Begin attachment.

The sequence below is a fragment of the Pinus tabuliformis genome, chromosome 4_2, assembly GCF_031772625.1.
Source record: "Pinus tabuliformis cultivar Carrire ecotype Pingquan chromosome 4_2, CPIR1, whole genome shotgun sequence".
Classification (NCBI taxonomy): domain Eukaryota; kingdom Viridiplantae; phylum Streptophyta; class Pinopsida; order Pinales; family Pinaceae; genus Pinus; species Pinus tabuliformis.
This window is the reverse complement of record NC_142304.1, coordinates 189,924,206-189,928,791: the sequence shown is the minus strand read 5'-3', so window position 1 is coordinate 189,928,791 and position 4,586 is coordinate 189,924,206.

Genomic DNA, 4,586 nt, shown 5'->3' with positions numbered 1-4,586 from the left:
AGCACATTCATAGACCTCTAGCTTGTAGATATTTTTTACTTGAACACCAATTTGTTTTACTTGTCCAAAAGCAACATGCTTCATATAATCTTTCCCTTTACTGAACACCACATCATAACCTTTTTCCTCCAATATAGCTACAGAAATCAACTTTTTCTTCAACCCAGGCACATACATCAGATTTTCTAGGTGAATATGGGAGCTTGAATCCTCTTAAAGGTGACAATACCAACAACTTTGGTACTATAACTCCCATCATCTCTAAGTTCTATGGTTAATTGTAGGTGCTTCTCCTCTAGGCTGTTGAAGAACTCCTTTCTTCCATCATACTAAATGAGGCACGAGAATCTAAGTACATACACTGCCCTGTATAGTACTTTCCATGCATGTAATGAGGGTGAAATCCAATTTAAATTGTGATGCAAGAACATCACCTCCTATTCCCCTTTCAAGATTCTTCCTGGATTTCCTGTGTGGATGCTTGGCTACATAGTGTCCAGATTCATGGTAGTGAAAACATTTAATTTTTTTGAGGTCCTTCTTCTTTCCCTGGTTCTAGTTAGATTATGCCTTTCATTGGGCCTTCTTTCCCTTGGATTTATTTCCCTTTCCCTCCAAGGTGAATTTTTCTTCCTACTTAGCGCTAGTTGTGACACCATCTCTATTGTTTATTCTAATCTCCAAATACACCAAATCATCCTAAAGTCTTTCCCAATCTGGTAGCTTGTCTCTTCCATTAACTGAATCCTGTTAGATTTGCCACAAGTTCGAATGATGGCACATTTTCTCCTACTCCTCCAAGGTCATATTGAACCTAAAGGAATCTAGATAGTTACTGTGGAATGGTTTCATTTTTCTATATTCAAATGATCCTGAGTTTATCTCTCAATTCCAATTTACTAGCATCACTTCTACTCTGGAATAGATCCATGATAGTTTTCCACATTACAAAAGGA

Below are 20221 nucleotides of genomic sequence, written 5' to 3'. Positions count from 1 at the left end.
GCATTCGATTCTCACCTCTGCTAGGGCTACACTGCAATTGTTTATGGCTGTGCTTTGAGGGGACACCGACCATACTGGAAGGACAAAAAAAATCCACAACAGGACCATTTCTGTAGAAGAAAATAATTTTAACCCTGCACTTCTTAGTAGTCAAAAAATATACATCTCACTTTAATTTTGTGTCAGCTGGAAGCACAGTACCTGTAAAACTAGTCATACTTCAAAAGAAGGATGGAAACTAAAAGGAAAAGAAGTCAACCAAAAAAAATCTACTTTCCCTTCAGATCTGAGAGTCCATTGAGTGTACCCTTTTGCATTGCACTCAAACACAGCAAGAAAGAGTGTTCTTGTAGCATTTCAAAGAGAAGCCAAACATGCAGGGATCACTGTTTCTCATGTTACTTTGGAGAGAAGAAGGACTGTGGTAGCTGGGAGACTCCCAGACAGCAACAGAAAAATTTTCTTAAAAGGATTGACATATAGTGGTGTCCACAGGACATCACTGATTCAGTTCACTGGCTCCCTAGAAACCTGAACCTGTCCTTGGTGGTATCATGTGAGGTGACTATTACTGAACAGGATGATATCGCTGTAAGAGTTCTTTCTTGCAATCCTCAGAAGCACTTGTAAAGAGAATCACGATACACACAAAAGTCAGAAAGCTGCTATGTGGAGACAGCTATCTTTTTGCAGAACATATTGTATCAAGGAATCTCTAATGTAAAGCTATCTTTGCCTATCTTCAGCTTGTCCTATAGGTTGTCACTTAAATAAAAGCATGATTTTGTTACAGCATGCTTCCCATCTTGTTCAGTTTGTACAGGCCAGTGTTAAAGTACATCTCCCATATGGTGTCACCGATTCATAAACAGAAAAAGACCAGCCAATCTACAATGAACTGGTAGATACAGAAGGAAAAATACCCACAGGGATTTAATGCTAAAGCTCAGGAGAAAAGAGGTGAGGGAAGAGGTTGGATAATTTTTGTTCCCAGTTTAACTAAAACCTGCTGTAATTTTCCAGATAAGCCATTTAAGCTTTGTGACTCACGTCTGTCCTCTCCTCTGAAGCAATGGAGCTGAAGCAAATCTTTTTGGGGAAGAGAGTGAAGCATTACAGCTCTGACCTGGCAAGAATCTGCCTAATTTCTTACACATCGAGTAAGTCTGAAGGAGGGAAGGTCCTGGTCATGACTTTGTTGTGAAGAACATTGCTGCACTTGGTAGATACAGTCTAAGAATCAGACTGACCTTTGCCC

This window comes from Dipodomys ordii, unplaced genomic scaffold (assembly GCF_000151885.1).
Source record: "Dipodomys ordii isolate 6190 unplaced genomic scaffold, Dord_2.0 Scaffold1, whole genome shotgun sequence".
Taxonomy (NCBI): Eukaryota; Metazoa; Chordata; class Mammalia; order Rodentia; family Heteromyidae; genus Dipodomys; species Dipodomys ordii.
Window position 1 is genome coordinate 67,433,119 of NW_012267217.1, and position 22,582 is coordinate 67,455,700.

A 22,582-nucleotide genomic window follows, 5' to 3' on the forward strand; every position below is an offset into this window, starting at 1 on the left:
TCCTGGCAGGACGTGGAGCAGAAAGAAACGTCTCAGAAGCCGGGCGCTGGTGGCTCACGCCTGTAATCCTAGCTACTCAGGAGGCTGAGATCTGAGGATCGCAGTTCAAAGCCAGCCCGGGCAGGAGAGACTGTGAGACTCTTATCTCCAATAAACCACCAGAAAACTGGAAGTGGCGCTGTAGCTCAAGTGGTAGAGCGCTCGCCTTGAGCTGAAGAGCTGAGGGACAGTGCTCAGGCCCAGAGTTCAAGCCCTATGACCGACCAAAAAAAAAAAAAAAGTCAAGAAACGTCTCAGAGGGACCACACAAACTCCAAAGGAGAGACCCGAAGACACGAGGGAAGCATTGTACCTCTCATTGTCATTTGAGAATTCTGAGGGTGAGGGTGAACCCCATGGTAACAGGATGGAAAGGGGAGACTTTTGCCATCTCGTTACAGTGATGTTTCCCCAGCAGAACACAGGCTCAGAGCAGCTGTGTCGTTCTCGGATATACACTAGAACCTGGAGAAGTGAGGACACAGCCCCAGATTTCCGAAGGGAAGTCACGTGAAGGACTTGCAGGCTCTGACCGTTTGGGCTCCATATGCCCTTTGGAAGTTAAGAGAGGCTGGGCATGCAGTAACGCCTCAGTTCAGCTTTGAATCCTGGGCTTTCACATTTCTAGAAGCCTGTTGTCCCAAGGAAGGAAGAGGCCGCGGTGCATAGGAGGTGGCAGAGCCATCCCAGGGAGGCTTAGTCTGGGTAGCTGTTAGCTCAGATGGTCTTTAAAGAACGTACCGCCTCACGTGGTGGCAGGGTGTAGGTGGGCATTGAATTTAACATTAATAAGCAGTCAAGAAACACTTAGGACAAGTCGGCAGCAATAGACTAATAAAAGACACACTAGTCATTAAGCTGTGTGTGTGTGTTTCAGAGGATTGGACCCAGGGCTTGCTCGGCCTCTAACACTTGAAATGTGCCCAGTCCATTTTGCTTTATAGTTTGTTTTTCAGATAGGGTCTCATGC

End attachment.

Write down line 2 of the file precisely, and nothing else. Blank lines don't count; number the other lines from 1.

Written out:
Source record: "Pinus tabuliformis cultivar Carrire ecotype Pingquan chromosome 4_2, CPIR1, whole genome shotgun sequence".